Thursday, December 27, 2012

Terminal Shortcuts

While you are typing in commands into the Terminal, you may find it faster to use shortcuts to navigate. Firstly, you can change system preferences so the cursor moves faster when you arrow over. On MacOSX, go to system preferences - keyboard - keyboard tab and turn the Key Repeat Rate up to fast. This will help save a lot of time. Some general Unix commands that can help enormously are:

Commands that are useful:

Ctrl+a    goes to the start of the command line
Ctrl+e    move to the end of the command line
Ctrl+w    delete the word before the cursor
Ctrl+u    delete from cursor at the start of the command line
Ctrl+k    delete from the cursor to the end of the command line
Ctrl+xx   move between start of command line and current cursor position (and back again)

Option+F+# move to the end of the current or next word on the command line.
Alt+B      Move the cursor to the beginning of the current or previous word
Alt+F     Move the cursor to the end of the next word
Tab    will autocomplete commands and file names (ENORMOUSLY USEFUL!!!)
Control+l    clear command

To find old Terminal commands, you can scroll through your history

Arrow up 
or Control+p scroll up in the history and edit previously executed commands/press enter

To search through old commands use Control+R then type in letters to search.

Control+z     send the current process to the background
type fg    to get it back to the foreground

Bioinformatic data sets can be gigabytes or more. There are PERL scripts and Python scripts available that can assist in fast data manipulation, such as pulling certain sequences from a large file. But script writing can take way longer than its worth. You can also use grep and sed commands right in the terminal to pull out information from a large data file. I have attached general manuals on  sed and grep commands to this post. Below is an example that a colleague gave me.:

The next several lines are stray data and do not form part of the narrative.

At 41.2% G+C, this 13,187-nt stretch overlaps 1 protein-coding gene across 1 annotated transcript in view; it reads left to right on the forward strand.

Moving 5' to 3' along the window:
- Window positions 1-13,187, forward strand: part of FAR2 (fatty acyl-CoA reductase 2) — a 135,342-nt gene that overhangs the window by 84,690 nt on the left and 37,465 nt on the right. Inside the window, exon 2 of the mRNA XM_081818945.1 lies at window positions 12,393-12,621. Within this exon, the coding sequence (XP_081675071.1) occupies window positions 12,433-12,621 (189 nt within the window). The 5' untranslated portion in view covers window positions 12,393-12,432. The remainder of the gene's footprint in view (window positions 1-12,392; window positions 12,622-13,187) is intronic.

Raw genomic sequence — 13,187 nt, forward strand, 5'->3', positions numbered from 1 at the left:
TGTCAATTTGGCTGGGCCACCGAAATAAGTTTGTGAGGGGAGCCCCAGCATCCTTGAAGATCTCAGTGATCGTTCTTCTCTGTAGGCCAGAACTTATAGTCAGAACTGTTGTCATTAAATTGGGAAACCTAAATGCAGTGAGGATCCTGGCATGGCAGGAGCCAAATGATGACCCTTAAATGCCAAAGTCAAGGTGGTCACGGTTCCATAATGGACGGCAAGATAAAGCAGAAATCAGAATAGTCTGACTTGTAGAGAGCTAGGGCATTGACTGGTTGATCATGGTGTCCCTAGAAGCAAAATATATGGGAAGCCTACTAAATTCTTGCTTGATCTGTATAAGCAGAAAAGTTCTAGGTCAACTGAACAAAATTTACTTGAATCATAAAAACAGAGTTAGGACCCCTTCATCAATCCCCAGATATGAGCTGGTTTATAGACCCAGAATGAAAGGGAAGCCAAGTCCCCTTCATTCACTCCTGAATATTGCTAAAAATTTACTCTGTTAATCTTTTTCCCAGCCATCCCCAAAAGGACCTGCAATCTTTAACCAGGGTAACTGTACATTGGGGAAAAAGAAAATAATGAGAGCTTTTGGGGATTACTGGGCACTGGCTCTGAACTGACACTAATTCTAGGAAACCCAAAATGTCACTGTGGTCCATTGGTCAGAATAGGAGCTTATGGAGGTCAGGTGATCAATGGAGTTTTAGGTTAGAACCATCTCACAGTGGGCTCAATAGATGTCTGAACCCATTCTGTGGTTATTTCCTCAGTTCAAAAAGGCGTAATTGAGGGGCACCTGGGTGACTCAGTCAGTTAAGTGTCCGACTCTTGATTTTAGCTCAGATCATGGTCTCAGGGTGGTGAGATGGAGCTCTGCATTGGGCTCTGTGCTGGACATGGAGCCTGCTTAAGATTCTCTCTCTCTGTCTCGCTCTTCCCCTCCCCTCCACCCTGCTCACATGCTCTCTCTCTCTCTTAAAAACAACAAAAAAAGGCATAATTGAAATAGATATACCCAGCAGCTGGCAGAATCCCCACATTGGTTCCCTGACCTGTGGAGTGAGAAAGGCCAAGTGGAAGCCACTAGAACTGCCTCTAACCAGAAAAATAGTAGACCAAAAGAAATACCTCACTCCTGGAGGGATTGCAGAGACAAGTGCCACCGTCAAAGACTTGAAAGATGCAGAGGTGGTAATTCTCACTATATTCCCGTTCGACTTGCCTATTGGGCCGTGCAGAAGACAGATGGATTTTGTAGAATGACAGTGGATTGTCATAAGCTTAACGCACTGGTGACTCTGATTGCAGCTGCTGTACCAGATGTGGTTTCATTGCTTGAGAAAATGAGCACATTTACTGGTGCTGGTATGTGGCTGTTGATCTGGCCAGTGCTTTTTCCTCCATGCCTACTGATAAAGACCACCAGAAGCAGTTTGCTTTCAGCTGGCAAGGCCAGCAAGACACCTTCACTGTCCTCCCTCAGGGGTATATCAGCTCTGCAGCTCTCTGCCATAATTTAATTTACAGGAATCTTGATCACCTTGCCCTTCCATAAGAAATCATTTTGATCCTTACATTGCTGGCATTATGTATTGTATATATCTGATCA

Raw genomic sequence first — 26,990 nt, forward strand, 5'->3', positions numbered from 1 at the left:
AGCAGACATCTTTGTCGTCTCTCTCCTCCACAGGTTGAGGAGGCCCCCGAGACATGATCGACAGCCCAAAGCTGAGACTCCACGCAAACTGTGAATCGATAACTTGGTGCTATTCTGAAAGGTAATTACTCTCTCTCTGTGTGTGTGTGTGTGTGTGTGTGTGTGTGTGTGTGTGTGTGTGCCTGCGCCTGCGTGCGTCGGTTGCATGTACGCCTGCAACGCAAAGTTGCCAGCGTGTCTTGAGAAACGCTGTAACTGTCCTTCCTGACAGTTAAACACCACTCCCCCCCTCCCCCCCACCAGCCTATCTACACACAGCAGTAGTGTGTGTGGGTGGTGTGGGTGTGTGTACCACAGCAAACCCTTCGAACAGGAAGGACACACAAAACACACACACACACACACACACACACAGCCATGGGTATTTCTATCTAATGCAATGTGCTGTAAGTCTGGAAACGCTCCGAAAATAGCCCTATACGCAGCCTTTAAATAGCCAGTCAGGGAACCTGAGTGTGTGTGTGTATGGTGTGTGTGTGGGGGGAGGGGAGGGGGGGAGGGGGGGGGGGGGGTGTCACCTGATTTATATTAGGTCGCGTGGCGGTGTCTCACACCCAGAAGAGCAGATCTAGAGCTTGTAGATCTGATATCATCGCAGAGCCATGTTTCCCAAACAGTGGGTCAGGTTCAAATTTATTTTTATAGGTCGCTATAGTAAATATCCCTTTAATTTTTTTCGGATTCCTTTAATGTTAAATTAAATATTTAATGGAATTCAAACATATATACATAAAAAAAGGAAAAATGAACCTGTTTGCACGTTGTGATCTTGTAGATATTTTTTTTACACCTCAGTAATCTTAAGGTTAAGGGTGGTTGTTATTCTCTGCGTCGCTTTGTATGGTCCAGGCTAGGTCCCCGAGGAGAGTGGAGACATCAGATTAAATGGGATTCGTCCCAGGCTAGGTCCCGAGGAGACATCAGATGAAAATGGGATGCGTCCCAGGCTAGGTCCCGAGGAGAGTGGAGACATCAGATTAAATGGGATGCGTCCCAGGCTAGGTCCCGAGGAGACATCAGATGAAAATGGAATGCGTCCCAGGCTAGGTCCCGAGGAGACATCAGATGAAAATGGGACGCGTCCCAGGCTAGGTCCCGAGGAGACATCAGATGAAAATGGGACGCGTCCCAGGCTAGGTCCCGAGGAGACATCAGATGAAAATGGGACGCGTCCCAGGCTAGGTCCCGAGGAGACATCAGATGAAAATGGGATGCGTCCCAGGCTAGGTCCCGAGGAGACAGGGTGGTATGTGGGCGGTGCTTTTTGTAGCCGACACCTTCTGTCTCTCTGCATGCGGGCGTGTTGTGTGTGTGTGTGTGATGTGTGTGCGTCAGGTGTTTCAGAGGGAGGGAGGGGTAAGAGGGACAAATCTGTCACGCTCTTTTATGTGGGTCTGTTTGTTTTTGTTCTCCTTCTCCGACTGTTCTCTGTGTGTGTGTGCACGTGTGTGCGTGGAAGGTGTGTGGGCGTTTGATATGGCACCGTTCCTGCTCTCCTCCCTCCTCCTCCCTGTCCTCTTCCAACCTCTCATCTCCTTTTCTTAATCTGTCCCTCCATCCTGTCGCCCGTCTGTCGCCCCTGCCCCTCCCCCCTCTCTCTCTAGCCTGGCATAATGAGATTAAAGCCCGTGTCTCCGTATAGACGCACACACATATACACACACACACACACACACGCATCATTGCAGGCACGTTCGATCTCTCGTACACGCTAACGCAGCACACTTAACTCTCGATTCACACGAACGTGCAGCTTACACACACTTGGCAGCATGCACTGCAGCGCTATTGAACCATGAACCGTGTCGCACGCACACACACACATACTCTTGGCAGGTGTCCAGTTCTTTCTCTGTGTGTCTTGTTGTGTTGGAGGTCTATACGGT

To grab a sequence from a file:

If you are familiar with command line terminal, you could try grep in the command line:

grep "yoursequence" yourfastafile > Users/name/Desktop/outputfile.txt

Using the '-B 1' option will allow you to grab the header for this sequence too:

grep -B 5 "yoursequence" yourfastafile > myfinds.txt

if you have a text file with each sequence on each line you can use fgrep:

fgrep -B 1 -f filewithlistofsequences yourfastafile

The 'grep' command can also be followed by a -A -B or -C option and the number of lines you want to grab. -A will print the number of lines trailing your search query in parentheses after the matching lines. -B will print the number of lines before the query. -C will print the number of lines containing the query. 

For instance, if my query is grep -A 10 "HOX" > hoxfile.fa hox.txt it will find instances of HOX and print 10 lines after that match. So if my HOX gene sequence is longer than 10 lines, it will truncate the sequence. 

If you are searching for a sequence in a very long scaffold this can be useful

grep -A 1000 "TATACTGCGATGCTCGCTCGAGAGTATGAGAG" seq.fa > mysequence.txt

These will produce an output to the screen if the sequence exists (or you could redirect to another file using '> output.txt'). Otherwise there will be no output. But the search will only be for exact matches, and will miss sequences with line breaks in between.

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